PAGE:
Jaisalmer and the Great Indian Desert

We really liked Jaisalmer and I know why: it is small, it is clean, the sandstone architecture inside and outside the fort is stunning and it has a German bakery. Over the past days we’ve been dreaming a lot about food, even Johan. About Schnitzel, about my mother’s meat balls, about Johan’s mothers ‘boerenkool’ and ‘zuurkool met spek en worst’, about my aunties chicken with red cabbage, about cheese cakes, about real German pretzels, about bread with Dutch cheese. I know, our food dreams become very meaty – even mine – as we are in vegetarian Rajasthan and are hardly eating any meat anymore. And then we found this German bakery, fulfilling parts of our dreams: we ate delicious apple pies, cinnamon rolls, cheese sandwiches, nut cakes and bought brown bread for the coming days on the road. Yummy, yummy, yummy, yummy.


‘Villagers dressed in voluminous red and orange turbans still outnumber foreigners in the bazaar, while the exquisite sandstone architecture of the “Golden City” is quite unlike anything else in India’ is the description of the rough guide, which couldn’t be more true and we are now afraid that we’ve already seen the best of India. Jaisalmer grew rich in the 16th century when the overland silk route between Delhi and Central Asia made it an important entrepôt for goods such as silk, opium and spices. Nowadays Jaisalmer is a major military outpost protecting the Indo-Pakistani border following the wars of 1965, which we noticed on our way to and from Jaisalmer, as the highways  were highly frequented by military convoys, flanked by military stations and overflown by fighting helicopters.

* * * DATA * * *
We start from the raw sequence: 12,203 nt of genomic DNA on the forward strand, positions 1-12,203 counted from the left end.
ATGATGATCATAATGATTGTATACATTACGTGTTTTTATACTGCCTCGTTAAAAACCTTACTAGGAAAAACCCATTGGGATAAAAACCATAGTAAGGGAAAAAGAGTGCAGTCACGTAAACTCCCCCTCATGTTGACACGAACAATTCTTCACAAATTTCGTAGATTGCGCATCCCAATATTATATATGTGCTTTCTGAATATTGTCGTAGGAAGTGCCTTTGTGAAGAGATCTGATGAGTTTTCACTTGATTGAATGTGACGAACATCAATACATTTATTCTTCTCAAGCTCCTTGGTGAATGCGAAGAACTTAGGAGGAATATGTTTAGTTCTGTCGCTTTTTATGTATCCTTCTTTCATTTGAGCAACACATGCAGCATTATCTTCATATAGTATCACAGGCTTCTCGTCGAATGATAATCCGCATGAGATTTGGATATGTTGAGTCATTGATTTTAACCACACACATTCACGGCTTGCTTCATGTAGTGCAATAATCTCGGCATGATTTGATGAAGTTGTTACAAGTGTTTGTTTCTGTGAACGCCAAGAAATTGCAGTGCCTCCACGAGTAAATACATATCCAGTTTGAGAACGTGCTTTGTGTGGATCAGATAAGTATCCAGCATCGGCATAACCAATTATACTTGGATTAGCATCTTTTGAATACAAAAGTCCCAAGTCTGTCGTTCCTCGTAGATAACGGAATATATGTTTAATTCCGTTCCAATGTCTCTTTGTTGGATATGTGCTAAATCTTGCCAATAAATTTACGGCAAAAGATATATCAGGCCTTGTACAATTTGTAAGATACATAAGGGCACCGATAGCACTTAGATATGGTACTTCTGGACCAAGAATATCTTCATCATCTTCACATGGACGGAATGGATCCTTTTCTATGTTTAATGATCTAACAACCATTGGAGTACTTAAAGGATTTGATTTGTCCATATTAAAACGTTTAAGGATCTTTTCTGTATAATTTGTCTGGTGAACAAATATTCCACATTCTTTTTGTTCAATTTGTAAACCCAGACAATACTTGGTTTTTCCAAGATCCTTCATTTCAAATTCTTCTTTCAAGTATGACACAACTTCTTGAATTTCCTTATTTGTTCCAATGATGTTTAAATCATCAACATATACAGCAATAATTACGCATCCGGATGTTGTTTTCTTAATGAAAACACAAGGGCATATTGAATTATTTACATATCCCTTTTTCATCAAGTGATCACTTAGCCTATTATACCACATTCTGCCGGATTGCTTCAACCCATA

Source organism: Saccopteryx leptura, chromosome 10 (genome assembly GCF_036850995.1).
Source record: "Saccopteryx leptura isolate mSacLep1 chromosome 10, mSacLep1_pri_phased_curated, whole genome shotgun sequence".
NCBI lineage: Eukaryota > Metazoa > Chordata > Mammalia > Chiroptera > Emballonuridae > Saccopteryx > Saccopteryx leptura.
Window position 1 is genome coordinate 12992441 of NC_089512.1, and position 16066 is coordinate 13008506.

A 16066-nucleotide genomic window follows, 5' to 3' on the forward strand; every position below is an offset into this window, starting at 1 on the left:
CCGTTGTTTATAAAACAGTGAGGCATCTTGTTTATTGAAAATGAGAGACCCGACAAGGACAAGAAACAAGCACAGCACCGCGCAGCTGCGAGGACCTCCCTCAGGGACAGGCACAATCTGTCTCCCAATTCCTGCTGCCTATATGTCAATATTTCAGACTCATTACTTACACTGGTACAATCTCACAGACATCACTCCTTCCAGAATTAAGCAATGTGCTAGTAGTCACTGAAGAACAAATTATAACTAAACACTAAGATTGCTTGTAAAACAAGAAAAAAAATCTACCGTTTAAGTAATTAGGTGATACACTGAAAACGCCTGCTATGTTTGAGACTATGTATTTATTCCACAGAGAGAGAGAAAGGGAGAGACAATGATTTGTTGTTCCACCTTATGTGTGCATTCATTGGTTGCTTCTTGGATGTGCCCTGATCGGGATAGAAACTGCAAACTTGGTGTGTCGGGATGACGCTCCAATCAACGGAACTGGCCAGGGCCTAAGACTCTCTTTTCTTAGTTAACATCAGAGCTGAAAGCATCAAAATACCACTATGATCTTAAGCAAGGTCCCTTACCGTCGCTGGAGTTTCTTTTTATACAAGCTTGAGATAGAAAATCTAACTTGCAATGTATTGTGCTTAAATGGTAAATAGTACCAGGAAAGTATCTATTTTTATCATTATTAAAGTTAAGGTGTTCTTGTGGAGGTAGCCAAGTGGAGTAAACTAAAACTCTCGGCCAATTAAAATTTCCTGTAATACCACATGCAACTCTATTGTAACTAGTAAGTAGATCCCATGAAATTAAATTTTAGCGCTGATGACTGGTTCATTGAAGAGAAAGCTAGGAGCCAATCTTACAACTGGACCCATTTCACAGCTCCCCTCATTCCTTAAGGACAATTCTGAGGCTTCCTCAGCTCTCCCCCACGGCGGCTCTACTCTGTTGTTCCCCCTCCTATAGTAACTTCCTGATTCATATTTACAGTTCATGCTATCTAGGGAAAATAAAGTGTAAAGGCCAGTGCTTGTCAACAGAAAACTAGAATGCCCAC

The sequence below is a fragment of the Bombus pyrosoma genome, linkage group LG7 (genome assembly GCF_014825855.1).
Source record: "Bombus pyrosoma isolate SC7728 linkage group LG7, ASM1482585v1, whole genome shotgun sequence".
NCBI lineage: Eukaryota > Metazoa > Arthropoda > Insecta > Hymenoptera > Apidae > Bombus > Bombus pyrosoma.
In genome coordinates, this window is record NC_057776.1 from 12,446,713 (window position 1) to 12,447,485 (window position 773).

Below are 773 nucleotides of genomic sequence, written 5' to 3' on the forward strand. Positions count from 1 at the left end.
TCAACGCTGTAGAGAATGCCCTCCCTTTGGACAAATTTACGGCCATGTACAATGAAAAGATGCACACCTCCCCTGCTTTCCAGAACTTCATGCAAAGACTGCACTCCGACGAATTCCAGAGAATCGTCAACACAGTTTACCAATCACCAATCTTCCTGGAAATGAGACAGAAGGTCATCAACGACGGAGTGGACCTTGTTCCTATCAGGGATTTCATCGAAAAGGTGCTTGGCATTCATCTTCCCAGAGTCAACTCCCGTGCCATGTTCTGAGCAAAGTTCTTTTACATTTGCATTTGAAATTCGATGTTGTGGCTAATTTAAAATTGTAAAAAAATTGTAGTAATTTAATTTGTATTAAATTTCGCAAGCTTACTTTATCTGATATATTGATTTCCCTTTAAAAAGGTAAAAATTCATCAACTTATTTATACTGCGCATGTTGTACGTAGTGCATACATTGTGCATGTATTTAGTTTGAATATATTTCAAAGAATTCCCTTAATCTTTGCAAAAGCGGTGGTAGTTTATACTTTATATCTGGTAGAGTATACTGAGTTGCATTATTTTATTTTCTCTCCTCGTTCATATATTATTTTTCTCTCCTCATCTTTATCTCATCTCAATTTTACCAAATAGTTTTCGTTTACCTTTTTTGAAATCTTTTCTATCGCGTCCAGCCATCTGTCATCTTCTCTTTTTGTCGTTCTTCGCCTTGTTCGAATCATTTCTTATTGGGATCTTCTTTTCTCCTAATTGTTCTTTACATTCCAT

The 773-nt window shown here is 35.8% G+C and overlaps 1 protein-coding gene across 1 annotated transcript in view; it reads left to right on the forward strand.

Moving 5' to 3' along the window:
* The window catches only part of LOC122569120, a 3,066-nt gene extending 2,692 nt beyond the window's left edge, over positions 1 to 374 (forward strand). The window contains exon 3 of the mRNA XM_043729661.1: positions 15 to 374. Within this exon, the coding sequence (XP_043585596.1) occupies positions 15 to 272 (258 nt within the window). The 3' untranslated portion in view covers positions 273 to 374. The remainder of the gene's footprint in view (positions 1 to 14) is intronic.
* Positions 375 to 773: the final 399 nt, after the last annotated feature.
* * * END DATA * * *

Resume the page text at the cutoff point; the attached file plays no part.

Two thousand people still live in the Jaisalmer fort. To enter the fort you have to pass four huge gateways, each of them flanked by jewellery, carpet, instrument and other sellers.




Most impressive are the seven Jain temples inside the fort, connected by small corridors and stairways, which were built between the 12th and 15th centuries. (Jainism is a minority religion in India with the core principle of non-violence. Jains also believe in reincarnation). 



Are they worshipping Barbapapa?

Are they worshipping Barbapapa?

We also visited the Gadi Sagar Tank, a peaceful lake with sandstone ghats (steps leading to water) and temples staring out at the desert.